‘Sui­cide Squad’ tale ex­panded on Blu-ray

The Washington Times Daily - - LIFE - BY JOE SZADKOWSKI

A longer ver­sion of a live-ac­tion ad­ven­ture star­ring DC Comics’ famed su­pervil­lain team de­buts on home the­ater screens in “Sui­cide Squad: Ex­tended Cut” (Warner Bros. Home En­ter­tain­ment, not rated, 2.40:1 as­pect ra­tio, $44.95).

Writer-di­rec­tor David Ayer’s cin­e­matic vi­sion dis­ap­pointed crit­ics and many fans ear­lier this year, but it still reaped almost $850 mil­lion in box of­fice re­ceipts around the world.

View­ers en­am­ored by 4K UHD may side with the crit­ics here, and not just be­cause of the film’s scat­tered plot. Specif­i­cally, Warner Bros. does not of­fer the longer ver­sion in the 4K UHD for­mat but only in Blu-ray, so it’s a very long night for se­ri­ous fans. They’ll have to watch both cuts of the film to first take ad­van­tage of the ex­tra-scene ex­po­si­tion and then the splen­dor of the ul­tra high-def­i­ni­tion, 2160p ex­pe­ri­ence.

Both fea­ture the story of govern­ment of­fi­cial Amanda Waller (Vi­ola Davis) as­sem­bling a covert team of dan­ger­ous crim­i­nals pulled from the swampy Belle Reve Pen­i­ten­tiary to han­dle only the most per­ilous of mis­sions.

They in­clude pro­fi­cient as­sas­sin Dead­shot (Will Smith), hu­man flamethrower El Di­ablo (Jay Her­nan­dez), sewer-liv­ing can­ni­bal Killer Croc (Ade­wale Akin­n­uoye-Ag­baje), knife-hurl­ing Cap­tain Boomerang (Jai Court­ney) and, the most twisted of the bunch, Joker’s gal pal Har­ley Quinn (Mar­got Rob­bie).

Be­grudg­ingly led by Army Spe­cial Forces Col. Rick Flag (Joel Kin­na­man), the squad is ac­ti­vated and quickly trans­ported into an ur­ban war zone to take on a very de­struc­tive, dark magic threat in Mid­way City de­vised by Flag’s girl­friend, The En­chantress (Cara Delev­ingne), and her tall, ten­ta­cled brother In­cubus (Alain Chanoine).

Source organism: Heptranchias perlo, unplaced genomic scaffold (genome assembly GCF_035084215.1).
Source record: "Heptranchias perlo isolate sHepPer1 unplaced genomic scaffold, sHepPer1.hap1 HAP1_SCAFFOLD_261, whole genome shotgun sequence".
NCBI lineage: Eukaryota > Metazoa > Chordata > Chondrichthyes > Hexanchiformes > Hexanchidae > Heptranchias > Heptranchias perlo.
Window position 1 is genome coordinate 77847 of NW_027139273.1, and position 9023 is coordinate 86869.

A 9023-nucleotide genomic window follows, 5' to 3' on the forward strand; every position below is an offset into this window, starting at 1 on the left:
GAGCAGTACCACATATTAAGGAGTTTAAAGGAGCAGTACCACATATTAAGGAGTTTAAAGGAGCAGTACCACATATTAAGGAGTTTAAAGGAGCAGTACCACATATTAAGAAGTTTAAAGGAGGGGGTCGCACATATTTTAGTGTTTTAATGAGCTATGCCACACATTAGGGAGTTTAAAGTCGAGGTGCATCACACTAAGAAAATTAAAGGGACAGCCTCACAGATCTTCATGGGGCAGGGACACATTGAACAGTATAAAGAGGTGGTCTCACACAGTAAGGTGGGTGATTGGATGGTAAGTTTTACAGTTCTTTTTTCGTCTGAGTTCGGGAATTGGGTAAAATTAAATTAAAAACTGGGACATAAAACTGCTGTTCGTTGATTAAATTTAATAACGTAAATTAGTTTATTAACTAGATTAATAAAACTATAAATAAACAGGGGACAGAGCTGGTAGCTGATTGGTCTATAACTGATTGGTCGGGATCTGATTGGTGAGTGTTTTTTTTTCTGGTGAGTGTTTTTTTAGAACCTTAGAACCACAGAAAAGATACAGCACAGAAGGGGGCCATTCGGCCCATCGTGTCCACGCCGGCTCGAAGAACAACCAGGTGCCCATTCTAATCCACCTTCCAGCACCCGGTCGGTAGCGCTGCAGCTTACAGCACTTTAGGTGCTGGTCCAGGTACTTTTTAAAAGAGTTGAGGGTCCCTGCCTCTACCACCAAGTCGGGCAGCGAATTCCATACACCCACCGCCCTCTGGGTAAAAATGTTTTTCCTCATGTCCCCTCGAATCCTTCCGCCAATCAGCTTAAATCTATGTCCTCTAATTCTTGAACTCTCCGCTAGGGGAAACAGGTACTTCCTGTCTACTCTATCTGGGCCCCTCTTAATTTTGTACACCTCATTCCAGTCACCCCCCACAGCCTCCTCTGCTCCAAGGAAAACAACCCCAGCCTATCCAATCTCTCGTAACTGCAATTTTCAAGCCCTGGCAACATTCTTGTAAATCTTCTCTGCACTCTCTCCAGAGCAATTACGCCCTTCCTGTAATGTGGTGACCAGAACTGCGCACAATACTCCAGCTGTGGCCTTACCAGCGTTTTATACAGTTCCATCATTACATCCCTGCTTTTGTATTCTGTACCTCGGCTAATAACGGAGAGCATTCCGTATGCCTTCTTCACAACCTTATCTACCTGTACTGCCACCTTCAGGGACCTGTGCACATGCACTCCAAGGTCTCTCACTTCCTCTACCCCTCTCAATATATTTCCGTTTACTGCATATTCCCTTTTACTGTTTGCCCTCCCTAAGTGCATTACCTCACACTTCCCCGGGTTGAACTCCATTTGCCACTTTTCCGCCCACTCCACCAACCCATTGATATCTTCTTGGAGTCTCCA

A steady stream of flash­backs in­tro­duces the woe­ful ori­gin of some of the char­ac­ters, with the best com­ing from a look at the most dis­turb­ing cou­ple in the his­tory of car­toons and comic books. We get just a taste of the world of Har­ley with her boyfriend and for­mer pa­tient, The Clown Prince of Crime, por­trayed with method act­ing mad­ness by Jared Leto.

Mr. Leto’s ver­sion of Bat­man’s arch­en­emy is pure car­toony gangsta with gold chains, a silver grill for teeth, tat­toos, shiny suit jack­ets, red lips and green hair.

How­ever, he is never as men­ac­ing or as un­pre­dictable as pre­vi­ous in­car­na­tions of the Joker por­trayed by Jack Ni­chol­son, Heath Ledger or even Cae­sar Romero. He is more of a dis­trac­tion not only to the main story but also to Miss Rob­bie’s stel­lar per­for­mance.

In fact, she chews him up on screen and of­fers a stun­ningly ac­cu­rate ver­sion of the lovesick, psy­chotic, co-de­pen­dent lover. She’s de­light­fully nuts. If she had just been given the chance to use her char­ac­ter­is­tic sledge­ham­mer, it would have been the per­fect in­car­na­tion.

My ma­jor beef with the piece­meal film is it needed to be about three hours long to de­velop this mas­sive list of char­ac­ters (Did I men­tion Katana and Slip­knot also show up?), and I hated some of the ridicu­lous mu­sic video mo­ments. You know, slow-mo­tion shots of the an­ti­heroes set against an­thems by AC/DC, The An­i­mals, Cree­dence Clear­wa­ter Re­vival and such.

The first third of the movie looked like an in­fomer­cial for a video game to the point of di­vert­ing at­ten­tion from an al­ready hap­haz­ard plot.

Even less sat­is­fy­ing is the ex­tended cut, which man­ages to add 13 min­utes to the film — mostly a scene be­tween The Joker and a de­ter­mined Har­ley try­ing to gain his trust and a bit more ex­po­si­tion on Killer Croc’s prow­ess.

“Sui­cide Squad” had a chance with an ex­tended ver­sion to high­light a lov­able cast of de­spi­ca­ble char­ac­ters with un­lim­ited po­ten­tial in what should have been a raunchy, vi­o­lent com­edy that screamed for an “R” rat­ing.

Alas, I’ll have to go back and watch the wildly en­ter­tain­ing “Dead­pool” for my more risque su­per­hero ad­ven­tures.

4K UHD in ac­tion: The 4K trans­fer is not much of an up­grade to the Blu-ray but main­tains a grit­tier and bleak look at Mid­way City, thanks to near eye-scorch­ing whites that help de­fine the darker mo­ments on screen.

How­ever, it does pick a few spots to shine through­out the pre­sen­ta­tion in what ap­pears to be an ul­tra high-def­i­ni­tion up­scal­ing from the orig­i­nal 2K source ma­te­rial.

Es­pe­cially worth not­ing is a scene where Bat­man res­cues Har­ley Quinn from what’s sure to be a wa­tery grave af­ter a car crash into a bay. The un­der­wa­ter clar­ity is as­tound­ing on the Bat’s cos­tume and the lady-in-dis­tress’ face, as well as the gleam on the hood of her wrecked sports car.

Ad­di­tion­ally, the movie fea­tures many char­ac­ters such as The Joker, Har­ley Quinn, Boomerang and El Di­ablo loaded up with in­tri­cate tat­toos. They are very eas­ily ad­mired thanks to the in­creased bright­ness and higher-sat­u­rated color schemes.

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